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The global fashion business journal

Jun 19, 20243:48am

Currency war shakes the margins of the fashion industry

One of the collateral effects of the trade war between the United States and China is the historic devaluation of the yuan, that not only defies its opponent, but also the entire global commerce.

Sep 4, 2019 — 8:57am
Silvia Riera/ Daniela García

Currency war shakes the margins of the fashion industry



The fashion industry has another battle to fight, currency war. Being a globalized sector in the supply chain and in its market make it extremely sensitive to the changes of the external trade. And now, currency war is another element that impact in its already affected margins.


One of the collateral effects of the trade war between the United States and China is the historic devaluation of the yuan, that not only affects its opponent but also the entire global commerce. American fashion retailers like PVH, Abercrombie or Tiffany already make eco of this scenario in its last results, but the impact of the dollar goes beyond.


Lats Monday, one day after the new tariff raise started to be operative, The Popular Bank of China reported in 7,0883 yuens the price of the dollar, being the weakest number since March 2008.  Overall, this strength of the American currency weakens the value of other currencies, specially the already weaken ones, like the emerging economies.





This devaluation gives, on one side more competitivity to the exports of this territory, but in the other hand, it cheapens its internal economy and drives up its imports. The Turkish lira, for example, lived last August a flash clash, meaning, an ephemeral drop of 12% in less than 24 hours, that later recovered.  


Turkey, popularly known as the textile manufacturer of Europe because it’s the closest in proximity to the continent, has lived this past year a turbulent year in its currency. The political uncertainty of the country sank its value 30% in 2018, and in what is gone of the year the Turkish lira has lost another 10%.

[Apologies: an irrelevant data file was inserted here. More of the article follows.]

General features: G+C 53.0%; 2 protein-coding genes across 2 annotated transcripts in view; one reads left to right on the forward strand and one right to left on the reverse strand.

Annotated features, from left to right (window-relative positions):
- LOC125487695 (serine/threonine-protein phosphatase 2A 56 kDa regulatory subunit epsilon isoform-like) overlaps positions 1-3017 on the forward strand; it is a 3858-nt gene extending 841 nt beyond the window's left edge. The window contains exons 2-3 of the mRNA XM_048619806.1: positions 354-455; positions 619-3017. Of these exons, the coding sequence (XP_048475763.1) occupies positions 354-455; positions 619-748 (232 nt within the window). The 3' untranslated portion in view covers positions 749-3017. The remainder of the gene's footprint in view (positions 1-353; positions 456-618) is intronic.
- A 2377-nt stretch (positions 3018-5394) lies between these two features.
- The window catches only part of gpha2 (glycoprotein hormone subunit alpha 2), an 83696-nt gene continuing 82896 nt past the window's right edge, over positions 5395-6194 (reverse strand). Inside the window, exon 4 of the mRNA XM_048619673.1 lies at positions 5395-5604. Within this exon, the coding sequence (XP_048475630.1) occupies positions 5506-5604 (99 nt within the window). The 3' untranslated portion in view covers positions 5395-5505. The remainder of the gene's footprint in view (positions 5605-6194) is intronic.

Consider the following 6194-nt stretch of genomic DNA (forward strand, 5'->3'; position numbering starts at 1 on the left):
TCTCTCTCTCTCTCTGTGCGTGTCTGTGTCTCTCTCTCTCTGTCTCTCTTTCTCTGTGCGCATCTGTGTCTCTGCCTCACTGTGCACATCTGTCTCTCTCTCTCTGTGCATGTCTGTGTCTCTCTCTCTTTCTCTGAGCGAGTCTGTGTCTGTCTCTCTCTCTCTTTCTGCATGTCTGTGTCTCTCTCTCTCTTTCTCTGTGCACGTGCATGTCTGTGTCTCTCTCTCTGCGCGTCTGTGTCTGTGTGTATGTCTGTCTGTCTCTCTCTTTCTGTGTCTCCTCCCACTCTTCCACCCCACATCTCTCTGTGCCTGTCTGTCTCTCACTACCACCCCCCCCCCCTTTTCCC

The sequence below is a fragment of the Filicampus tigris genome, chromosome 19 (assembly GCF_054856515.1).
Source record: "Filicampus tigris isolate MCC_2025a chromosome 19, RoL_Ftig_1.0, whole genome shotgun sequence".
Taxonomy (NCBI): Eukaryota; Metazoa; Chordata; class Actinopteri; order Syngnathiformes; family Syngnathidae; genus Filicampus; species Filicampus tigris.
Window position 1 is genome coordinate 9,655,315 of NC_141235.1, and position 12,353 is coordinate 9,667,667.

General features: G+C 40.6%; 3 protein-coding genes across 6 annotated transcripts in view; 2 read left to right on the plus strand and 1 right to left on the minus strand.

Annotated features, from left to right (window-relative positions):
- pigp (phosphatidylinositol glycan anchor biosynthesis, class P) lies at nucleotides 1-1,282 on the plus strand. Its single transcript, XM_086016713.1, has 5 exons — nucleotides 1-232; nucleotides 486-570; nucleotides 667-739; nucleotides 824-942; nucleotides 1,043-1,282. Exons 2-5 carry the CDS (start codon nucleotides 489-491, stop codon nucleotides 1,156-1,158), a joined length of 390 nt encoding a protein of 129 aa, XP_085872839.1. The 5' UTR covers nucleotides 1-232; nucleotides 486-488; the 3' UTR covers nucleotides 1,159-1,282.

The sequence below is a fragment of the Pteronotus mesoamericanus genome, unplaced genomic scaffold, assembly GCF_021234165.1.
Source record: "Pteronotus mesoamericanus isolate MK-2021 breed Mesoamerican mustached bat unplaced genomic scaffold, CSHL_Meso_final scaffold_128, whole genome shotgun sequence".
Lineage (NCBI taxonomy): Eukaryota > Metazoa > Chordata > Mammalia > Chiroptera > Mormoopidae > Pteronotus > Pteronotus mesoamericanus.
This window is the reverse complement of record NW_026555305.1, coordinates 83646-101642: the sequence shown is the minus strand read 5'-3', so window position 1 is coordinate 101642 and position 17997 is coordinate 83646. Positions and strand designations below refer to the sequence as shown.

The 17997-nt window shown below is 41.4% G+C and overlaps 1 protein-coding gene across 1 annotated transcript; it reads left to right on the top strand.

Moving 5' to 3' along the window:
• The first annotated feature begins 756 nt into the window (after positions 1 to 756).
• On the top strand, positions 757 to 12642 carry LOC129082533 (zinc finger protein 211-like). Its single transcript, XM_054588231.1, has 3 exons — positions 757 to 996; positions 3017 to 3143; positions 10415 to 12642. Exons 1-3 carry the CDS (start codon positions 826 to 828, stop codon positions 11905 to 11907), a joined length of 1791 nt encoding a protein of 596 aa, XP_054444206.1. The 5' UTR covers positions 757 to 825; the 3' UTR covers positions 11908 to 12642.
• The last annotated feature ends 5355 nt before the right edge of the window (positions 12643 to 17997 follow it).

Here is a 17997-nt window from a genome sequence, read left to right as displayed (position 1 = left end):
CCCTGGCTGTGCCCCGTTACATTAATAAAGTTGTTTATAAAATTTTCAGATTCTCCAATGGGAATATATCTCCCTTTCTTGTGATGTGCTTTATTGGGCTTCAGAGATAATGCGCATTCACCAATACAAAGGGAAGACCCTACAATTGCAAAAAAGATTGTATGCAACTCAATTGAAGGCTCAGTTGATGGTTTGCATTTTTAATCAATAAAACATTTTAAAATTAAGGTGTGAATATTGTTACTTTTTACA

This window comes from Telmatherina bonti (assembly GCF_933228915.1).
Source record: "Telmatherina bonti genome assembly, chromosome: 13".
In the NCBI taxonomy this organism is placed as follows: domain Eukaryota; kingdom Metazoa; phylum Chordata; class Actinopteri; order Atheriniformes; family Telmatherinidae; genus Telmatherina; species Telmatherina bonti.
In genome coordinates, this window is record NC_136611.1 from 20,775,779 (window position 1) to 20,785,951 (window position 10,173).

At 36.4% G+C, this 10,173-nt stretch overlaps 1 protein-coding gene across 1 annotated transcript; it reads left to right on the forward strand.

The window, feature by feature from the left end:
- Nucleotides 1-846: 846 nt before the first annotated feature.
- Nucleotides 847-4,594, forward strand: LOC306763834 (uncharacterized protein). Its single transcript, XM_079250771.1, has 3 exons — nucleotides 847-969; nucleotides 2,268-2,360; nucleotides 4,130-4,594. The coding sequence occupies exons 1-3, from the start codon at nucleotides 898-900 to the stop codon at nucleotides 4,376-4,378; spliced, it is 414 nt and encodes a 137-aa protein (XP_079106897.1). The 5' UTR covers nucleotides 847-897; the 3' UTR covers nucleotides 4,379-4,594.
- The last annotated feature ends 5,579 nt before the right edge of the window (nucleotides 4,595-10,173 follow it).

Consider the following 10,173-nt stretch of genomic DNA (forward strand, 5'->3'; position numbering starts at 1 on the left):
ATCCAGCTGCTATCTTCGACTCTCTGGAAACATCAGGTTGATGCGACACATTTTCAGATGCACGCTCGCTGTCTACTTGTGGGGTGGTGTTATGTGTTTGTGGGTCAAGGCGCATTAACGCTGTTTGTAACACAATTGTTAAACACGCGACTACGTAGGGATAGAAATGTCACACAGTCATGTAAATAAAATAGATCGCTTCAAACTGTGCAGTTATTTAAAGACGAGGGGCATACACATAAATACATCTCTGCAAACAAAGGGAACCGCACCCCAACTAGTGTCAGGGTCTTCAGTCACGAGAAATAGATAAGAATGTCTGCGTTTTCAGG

In the case of the textile industry, China, just like Turkey, has a solid value chain that goes from raw materials to the manufacture of garments, which makes them less sensitive to imports. However, other productive hubs very focused in manufacturing like Bangladesh, may be affected by this new context depending on the origin of their purchase.





On the other hand, textiles in general is one of the hardest hits by the strength of the American currency because of the cotton, the second most used raw material in the fashion business. The United States is the world's leading exporter of this raw material and its price affects spinners and weavers outside this country.


In the middle of this battle, the euro continues to weaken, in its case, the wait of a new incentive’s politics from the European Central Bank. Last Sunday, the European currency dropped the 1.10 euros bar, since 2017 its minimum number in 27 months. Fears of Germany in the technical recession and the threat of Brexit without deal the low of the currency. Weakness of the euro will give amore competitive strength to the European exports but at the same time imports will become higher.

It will also destabilize the external trade of devaluation, also historic of the sterling pound. Submerged in a downfall path because of its current political chaos, the drop of the British currency penalizes European exports to the British market, the second in the region.

The stock of the pound, that started the year over 1.27 dollars, has dropped this week the 1,20 dollars bar, going to its minimum in three years. If it keeps going down, it will reach levels not seen since 1985.

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